ART Milwaukee’s president and founder Jeremy Fojut started the organization to bring more attention to local artists. He plans to continue collaboration with other Milwaukee groups.
“We just want to get as many organizations and businesses involved in these events as possible to create a sense of community,” Fojut said.
Cinco De Mayo Celebration
Each organization occupied a venue for the night, educating visitors about their respective goals and encouraging them to see what each place had to offer.
The number theme of the night was three; the salsa crawl’s official website boasted “3 Establishments, 3 Salsas, 3 Drink Specials, 3 Live Bands –You’re the Judge!”
Attendees were urged to vote online after the event for their favorite salsa. Though voting was supposed to end Sunday night, the poll was still active at press time; the TweetUp Girls crushed the competition with 55 percent of votes.
ART Milwaukee promoted local art at Sugar Maple (441 East Lincoln Avenue). Walls showcased paintings and charcoal sketches, and a worktable encouraged people to paint their own mini canvas or sugar skull.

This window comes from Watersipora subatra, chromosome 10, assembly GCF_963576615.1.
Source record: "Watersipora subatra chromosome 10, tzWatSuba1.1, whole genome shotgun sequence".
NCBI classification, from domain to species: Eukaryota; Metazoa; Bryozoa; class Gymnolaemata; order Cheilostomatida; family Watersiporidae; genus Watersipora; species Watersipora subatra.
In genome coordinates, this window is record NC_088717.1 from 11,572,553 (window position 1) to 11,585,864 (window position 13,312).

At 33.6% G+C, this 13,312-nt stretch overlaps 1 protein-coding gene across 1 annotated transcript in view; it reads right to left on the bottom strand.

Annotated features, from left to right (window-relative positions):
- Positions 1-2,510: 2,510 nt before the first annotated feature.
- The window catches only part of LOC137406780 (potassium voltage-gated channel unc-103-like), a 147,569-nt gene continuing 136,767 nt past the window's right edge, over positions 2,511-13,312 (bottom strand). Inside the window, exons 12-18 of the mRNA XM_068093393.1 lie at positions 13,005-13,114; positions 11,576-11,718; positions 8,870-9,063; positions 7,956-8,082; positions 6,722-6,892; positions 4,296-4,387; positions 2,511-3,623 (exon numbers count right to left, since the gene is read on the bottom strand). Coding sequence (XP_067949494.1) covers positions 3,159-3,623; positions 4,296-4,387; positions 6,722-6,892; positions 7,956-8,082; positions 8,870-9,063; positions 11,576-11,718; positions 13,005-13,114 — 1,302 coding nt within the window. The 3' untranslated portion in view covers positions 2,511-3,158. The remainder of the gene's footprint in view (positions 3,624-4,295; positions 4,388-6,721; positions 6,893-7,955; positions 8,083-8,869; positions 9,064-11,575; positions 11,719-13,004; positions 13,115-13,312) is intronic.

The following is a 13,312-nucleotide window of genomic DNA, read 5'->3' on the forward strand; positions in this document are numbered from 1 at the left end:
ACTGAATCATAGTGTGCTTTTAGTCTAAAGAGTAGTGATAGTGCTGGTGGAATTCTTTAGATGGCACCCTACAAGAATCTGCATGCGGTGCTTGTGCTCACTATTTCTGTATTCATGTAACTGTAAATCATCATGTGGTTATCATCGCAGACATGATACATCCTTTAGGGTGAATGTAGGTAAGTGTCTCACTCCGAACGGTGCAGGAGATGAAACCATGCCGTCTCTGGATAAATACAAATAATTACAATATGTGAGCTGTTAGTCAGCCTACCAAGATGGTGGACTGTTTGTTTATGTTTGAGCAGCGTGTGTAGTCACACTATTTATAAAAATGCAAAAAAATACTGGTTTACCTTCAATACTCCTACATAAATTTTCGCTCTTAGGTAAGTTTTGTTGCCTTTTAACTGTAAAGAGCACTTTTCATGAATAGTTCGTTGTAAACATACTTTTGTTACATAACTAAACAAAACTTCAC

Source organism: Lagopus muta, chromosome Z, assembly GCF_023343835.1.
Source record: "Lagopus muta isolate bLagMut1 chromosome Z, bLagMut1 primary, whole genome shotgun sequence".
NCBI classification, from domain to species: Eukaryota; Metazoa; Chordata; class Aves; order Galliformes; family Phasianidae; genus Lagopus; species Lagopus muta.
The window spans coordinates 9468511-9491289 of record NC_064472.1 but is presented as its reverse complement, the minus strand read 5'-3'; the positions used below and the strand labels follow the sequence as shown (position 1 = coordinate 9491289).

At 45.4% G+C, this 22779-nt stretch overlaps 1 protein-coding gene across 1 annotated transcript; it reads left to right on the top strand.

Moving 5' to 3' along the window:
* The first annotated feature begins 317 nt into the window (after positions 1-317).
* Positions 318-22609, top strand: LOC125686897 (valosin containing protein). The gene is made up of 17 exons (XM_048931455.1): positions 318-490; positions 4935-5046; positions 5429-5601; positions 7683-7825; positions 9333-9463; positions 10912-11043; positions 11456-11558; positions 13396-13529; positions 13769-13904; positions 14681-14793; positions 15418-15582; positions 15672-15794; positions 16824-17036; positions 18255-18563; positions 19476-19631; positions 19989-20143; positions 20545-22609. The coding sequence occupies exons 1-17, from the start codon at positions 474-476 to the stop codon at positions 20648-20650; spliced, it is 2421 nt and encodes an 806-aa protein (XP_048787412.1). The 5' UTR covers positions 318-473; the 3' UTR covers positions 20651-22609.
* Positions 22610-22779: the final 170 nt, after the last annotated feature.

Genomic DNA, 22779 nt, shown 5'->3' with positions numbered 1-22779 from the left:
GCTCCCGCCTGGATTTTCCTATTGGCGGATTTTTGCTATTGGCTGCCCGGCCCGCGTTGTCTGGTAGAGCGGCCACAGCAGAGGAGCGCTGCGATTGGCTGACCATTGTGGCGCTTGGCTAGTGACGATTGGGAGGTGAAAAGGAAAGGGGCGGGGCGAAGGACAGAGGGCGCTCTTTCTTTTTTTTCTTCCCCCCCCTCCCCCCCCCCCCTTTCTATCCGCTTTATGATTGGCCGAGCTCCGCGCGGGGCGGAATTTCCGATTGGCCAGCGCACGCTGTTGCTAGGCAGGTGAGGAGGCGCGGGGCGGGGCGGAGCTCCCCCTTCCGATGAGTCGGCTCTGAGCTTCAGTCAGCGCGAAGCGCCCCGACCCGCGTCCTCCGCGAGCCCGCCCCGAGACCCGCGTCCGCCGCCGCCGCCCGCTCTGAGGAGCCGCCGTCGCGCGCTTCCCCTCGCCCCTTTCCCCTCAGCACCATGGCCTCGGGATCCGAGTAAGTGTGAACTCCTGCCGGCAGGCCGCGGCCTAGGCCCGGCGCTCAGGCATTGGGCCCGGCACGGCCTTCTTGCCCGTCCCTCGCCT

A dance instructor also taught a salsa lesson; those too shy to take part sipped margaritas (nicknamed ART-a-ritas for the night) at the bar or checked out some live art exhibitions. Artist Kelly Busch painted canvases while Dreher wove a rug from repurposed fabric.
Newaukee entertained at Café Centraal (2306 South Kinnickinnic Avenue). A table near the entrance displayed information pamphlets and event passports. Volunteers eagerly conversed with patrons and encouraged them to taste Newaukee’s salsa. Musicians Marc Bellini and Jordan Kroeger provided an acoustic soundtrack for the café.